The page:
The property market is awake. Here we go again?
Rumblings about resurgence from estate agents, bankers and brokers are bolstered by rising prices and solid demand in particular areas. So, have we learned anything?
On Thursday Bank of Ireland unveiled a new €2 billion mortgage fund for first-time house buyers. It comes on the back of a similar fund it announced last October. Of that first tranche of mortgage money, the bank says €1.2 billion worth of loans have now been approved.
Gavin Kelly, the head of consumer banking at Bank of Ireland, says it is seeing “strong evidence” that property prices and people’s incomes are stabilising .
“These factors are contributing to improved consumer sentiment and an increase in the number of people considering the purchase of a home,” he says. “We expect strong demand to continue, particularly in urban areas, as affordability has improved.”
In fact, the bank is so confident that the demand is there that it is opening three of its largest branches at 8am “so that busy customers can make early mortgage appointments” and is appointing “mobile mortgage managers”, who will meet Dublin customers at a time and place that suits them. “We hope to engage with as many people as possible over the coming months,” says Kelly.
But the banks, the estate agents and the brokers are not exactly impartial bystanders so it is hardly surprising to hear them talking up the market. Buyers, on the other hand, have nothing to gain by talking of recovery, yet their stories chime with what industry figures are saying.
John Lush from Greystones, Co Wicklow, wants to buy but has had no joy since he started looking in the spring. He and his wife bought a house in Newtownmountkennedy, Co Wicklow, in 2005 and almost immediately moved to New Zealand where they lived for more than six years. When the Lush family came home in 2011 they had doubled in number; their 800 sq ft bungalow seemed very small for the couple and their two young boys, and they immediately started planning to move.
They sold their house this year for a lot less than they had paid for it, but savings from their New Zealand adventure and some parental help have put them in a position to buy. They have loan approval of up to €350,000. “We started out looking for a very specific type of house,” Lush says. “We wanted a four-bedroom house within walking distance of Greystones. So did a lot of other people, as it turns out.”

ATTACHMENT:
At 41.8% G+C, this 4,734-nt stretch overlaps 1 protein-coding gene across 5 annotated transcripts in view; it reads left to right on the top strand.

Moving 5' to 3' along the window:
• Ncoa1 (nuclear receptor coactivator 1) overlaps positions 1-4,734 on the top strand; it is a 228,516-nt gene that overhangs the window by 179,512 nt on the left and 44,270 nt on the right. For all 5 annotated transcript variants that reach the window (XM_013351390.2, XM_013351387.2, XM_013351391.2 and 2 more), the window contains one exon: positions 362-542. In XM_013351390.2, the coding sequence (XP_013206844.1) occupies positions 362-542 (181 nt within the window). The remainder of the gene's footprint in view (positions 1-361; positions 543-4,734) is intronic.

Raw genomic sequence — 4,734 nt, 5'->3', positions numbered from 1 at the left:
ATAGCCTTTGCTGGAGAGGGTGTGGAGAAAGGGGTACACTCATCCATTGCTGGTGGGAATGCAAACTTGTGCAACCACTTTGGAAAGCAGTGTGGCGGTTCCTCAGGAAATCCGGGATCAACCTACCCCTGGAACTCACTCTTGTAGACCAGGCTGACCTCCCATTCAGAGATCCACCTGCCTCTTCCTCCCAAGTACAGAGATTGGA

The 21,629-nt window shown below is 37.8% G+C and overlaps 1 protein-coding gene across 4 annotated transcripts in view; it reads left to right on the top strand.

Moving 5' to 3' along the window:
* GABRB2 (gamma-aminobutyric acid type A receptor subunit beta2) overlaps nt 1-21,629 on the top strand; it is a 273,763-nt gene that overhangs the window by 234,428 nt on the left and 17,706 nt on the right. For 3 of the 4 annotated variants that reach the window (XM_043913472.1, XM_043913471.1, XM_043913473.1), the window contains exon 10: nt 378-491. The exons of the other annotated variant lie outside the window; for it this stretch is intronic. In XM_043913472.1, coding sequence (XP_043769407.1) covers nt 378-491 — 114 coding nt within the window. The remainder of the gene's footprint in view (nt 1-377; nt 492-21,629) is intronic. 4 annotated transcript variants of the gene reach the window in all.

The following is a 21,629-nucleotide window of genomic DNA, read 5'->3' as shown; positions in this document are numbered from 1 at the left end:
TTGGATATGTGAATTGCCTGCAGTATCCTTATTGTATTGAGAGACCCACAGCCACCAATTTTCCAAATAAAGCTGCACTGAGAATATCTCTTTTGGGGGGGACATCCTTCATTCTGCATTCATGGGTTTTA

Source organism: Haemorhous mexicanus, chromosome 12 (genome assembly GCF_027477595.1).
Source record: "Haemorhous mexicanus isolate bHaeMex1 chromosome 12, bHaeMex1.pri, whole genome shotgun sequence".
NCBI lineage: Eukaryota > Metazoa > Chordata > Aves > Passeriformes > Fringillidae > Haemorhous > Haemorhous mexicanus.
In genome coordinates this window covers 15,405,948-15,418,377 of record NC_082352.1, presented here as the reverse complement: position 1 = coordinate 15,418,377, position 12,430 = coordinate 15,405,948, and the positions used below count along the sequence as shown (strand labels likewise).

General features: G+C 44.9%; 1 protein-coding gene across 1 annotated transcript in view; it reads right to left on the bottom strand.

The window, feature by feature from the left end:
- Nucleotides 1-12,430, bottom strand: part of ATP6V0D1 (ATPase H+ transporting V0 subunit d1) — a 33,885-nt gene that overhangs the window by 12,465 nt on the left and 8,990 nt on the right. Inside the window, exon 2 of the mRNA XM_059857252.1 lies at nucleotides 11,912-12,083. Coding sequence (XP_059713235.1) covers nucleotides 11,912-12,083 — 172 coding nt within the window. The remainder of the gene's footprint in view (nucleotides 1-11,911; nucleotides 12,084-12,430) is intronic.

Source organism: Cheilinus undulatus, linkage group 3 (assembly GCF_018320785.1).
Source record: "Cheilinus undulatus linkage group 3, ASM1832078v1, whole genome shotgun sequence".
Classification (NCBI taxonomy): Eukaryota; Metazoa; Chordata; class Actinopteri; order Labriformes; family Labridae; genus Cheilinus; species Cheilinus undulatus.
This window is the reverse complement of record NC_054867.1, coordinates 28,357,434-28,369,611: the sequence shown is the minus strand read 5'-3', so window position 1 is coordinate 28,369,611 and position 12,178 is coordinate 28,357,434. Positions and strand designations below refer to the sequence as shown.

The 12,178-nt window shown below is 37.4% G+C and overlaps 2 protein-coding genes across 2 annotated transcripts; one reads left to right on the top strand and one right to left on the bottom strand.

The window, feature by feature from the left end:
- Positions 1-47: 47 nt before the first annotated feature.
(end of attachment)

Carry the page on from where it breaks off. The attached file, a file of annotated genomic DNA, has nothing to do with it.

He says that dozens of would-be buyers have been at almost all the public viewings they have gone to since the hunt started. “We have bid on four or five houses so far and we were using last summer’s prices as a guide. But that means we have gone in too low and people are bidding 20 grand more than us from the off.”
He says the four-bed properties in the area that cost €340,000 last year are now fetching €400,000, an increase of at least 20 per cent.
“It is all very frustrating but we not going to lose the run of ourselves. We are renting a place in Delgany, and paying less than we would if we had a mortgage, so that has taken some of the pressure off. I don’t know where the market is going to be but we are certainly more careful than we might have been before.”
He says he and his wife are wary of bidding wars and if one starts, they just back off. He believes many buyers are similarly cautious. “I think the crash has taught us all some real lessons and my generation will be reluctant to get stung again. But who knows, in 10 or 20 years time it could all start all over again.”
Edward Carey, the Enfield auctioneer, agrees. “I think the bubble could certainly blow up again. I am not sure we have learned any lessons. Do we ever?”